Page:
Worldwide, brown booby populations have declined due to habitat degradation on islands where introduced predators have reduced their nesting success. For more information on Channel Islands National Park, visit:
10 Years of Conservation – We Are All in this Together!
In last month’s Soundings we said a lot of thank you’s, but didn’t have room to list all the friends and businesses and organizations that took part. We also reported great financial success, and can now confirm that the event was the most successful event financially in the history of Eco-Alianza.
If you missed it, check out the photo gallery of Rick Jackson’s photos from the event, CLICK HERE. Thank you Rick Jackson! And while we’re at it, thank you to everyone else who combined to support conservation and environmental education in Loreto like never before. We recognize that any attempt to create an all-inclusive list inevitably overlooks someone or includes spelling mistakes. We apologize for any mistakes or omissions and thank you so much for your support.
Thank you Supporters, Donors, and Sponsors:
|Luz Maciel Acosta
Amigos de Eco-Alianza
Prof. Arely Arce Peralta
Claire K. Bailey
Hresula & Ernie Bentsen
Paula Brook & Shaw Saltzberg
Elizabeth & Jim Callard
Charitable Fund Schwab
Robert L. Crabtree
Marla Daily & Kirk Connally
Marie Dalcourt & Johnny Friday
William de Peralta
Sally & Loran Dick
Eco-Alianza Board & Staff
Father Tom Elewaut
Kathleen & Larry Emmons
Joan & Bill Ewbank
Tracy & Scott Ferguson
Donna & Art Froese
H. Ayuntamiento de Loreto BCS
Jan & Jerry Hawthorne
Hotel La Mision de Loreto
International Community Foundation
Jenny Figueroa & Felipe Íñiguez
Jill & Richard Jackson
|Linda & Anthony Kinninger
Rita Kinninger Jaynes
Linda & Johannes Küehl
Mary & Nick Lampros
Anne McEnany & David Younkman
Misión Loreto Properties
Kathryn & Charles Mitchell
Laura & Dave Musselwhite
Eileen & Rob Ortega
Lois & Allan Peterson
Angela & Roy Place
Maria & Jarrett Pope
Phil & Maureen Ramer
Richard Jackson Gallery
Donna & Ray Riley
Barry Rosof & Louise Rae
Enrique Salcedo Fava
Annette & Scott Serven
Shelley & Tony Silva
Dawn & Chris Smith
Leslie & Mark Soukup
Kathleen & Al Suter
Gail Swan & Tom Tucker
Jessie Reeder & Dirk Swanson
The Ocean Foundation
Amy Wagner & Rick Thibeault
Elena & John Thompson
Sonya & Greg Truitt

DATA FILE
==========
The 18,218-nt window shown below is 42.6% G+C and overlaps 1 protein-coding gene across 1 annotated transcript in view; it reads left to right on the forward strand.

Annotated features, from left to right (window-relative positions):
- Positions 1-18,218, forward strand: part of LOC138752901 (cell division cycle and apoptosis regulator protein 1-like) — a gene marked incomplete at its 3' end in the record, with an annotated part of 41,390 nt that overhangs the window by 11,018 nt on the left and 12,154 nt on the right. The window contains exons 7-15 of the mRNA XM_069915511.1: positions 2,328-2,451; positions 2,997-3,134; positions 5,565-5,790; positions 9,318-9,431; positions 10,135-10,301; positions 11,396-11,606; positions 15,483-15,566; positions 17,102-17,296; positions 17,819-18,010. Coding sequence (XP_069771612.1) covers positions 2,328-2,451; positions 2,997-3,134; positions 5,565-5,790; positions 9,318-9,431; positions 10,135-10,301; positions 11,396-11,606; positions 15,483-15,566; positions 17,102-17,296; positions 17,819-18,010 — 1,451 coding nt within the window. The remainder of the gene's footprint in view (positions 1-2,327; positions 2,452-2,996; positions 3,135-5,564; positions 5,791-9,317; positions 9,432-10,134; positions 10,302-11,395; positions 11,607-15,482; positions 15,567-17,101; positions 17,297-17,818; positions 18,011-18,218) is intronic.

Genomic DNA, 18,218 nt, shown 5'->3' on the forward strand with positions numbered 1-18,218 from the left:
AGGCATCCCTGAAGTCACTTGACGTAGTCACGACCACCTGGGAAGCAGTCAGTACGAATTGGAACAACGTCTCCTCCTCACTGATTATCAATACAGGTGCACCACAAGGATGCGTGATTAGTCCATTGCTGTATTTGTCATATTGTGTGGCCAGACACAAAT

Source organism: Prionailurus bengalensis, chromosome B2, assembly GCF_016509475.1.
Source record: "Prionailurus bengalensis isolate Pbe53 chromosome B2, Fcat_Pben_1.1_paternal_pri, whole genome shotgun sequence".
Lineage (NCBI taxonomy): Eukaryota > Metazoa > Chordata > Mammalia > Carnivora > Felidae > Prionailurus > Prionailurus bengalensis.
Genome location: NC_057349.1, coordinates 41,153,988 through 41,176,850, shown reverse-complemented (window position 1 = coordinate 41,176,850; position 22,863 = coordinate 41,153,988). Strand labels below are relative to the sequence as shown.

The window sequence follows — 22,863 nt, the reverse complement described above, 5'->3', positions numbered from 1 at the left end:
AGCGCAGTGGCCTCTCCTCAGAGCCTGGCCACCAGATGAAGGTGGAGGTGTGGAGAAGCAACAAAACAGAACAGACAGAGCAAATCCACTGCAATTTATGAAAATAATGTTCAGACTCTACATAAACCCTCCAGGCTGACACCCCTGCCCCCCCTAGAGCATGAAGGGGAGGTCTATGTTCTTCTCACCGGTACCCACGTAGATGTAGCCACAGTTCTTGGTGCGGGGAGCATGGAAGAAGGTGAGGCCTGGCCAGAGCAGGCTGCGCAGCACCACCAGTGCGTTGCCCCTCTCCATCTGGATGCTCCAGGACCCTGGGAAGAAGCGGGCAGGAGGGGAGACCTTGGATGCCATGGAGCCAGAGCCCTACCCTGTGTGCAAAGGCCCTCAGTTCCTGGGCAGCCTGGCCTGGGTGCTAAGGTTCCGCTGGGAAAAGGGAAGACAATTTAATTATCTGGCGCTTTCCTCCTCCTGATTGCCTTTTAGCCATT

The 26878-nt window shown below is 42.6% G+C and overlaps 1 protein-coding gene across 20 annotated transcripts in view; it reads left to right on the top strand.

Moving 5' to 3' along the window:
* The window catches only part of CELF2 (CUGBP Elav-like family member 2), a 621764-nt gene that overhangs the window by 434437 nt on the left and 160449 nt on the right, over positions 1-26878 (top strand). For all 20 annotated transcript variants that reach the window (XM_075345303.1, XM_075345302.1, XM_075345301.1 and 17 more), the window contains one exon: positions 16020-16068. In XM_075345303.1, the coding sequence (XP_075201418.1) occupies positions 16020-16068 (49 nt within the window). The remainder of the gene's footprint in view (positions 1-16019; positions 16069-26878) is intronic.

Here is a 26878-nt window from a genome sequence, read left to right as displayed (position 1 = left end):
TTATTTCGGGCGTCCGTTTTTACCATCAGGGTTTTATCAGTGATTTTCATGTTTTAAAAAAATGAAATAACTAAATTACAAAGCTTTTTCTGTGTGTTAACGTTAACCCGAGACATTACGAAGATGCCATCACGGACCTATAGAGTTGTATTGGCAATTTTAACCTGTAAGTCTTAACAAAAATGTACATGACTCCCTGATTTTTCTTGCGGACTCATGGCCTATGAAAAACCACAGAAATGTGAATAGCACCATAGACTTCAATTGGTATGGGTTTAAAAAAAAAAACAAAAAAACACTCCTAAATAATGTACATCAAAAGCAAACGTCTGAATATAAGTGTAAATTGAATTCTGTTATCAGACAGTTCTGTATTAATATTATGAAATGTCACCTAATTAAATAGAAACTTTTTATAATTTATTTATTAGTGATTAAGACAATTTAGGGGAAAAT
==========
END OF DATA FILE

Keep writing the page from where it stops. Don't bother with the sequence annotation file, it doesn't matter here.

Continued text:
Lurline & George Twist
Barbara & Quentin Wall
Gail & Ron Waters
Pamela & Kent Williams
Cynthia Hermes & Tom Wilson
Ciria Reza & Tim Yarbrough
Thank you Business Supporters:
Asadero Super Burro
El Corazón Café
El Zopilote Brewing Co.
Hindi trend by Rossana
Hotel La Misión
Hotel Posada del Cortés
K-Drone Adventures Films
La Palapa Restaurant
Las Cabañas de Loreto
Loreto Coastal Expeditions
|Loreto Bay Resort & Spa
Los Mandiles Restaurante
Marina Puerto Escondido
Mision Loreto Properties
Orange Commercial Credit
Posada Las Flores Spa
Terraza Sushi Bar
The Wine Cellar at Nopolo
Ventura Bussisness Association
Vista al Mar Restaurante
Wild Loreto Tours
We appreciate all the support and look forward to your continued participation! Thank you and Merry Christmas!
2018 Eco-Alianza Calendars Make Ideal Holiday Gifts
ORDER YOURS TODAY!
The calendars are available for sale by check in the USA and Canada – mailed to:
Eco-Alianza de Loreto, A.C.
3419 Via Lido, Ste 402
Newport Beach, California 92663
$10.00USD + shipping – $3.14 USA
$10.00USD + shipping – $9.45 Canada
$180 MXN or $10.00 USD – Purchased in Loreto.
We accept debit, credit cards and cash.
Local purchases for calendars in Loreto can also be made by debit, credit card and cash.
Calendar sales help support Eco-Alianza’s Environmental Education programs for Loreto youth and are also available at Eco-Alianza’s downtown headquarters, Jackson Gallery in the Plaza, Hotel La Mision and several supporting retail locations in town and Loreto Bay:
Centro Comunitario para el Medio Ambiente
#3 Miguel Hidalgo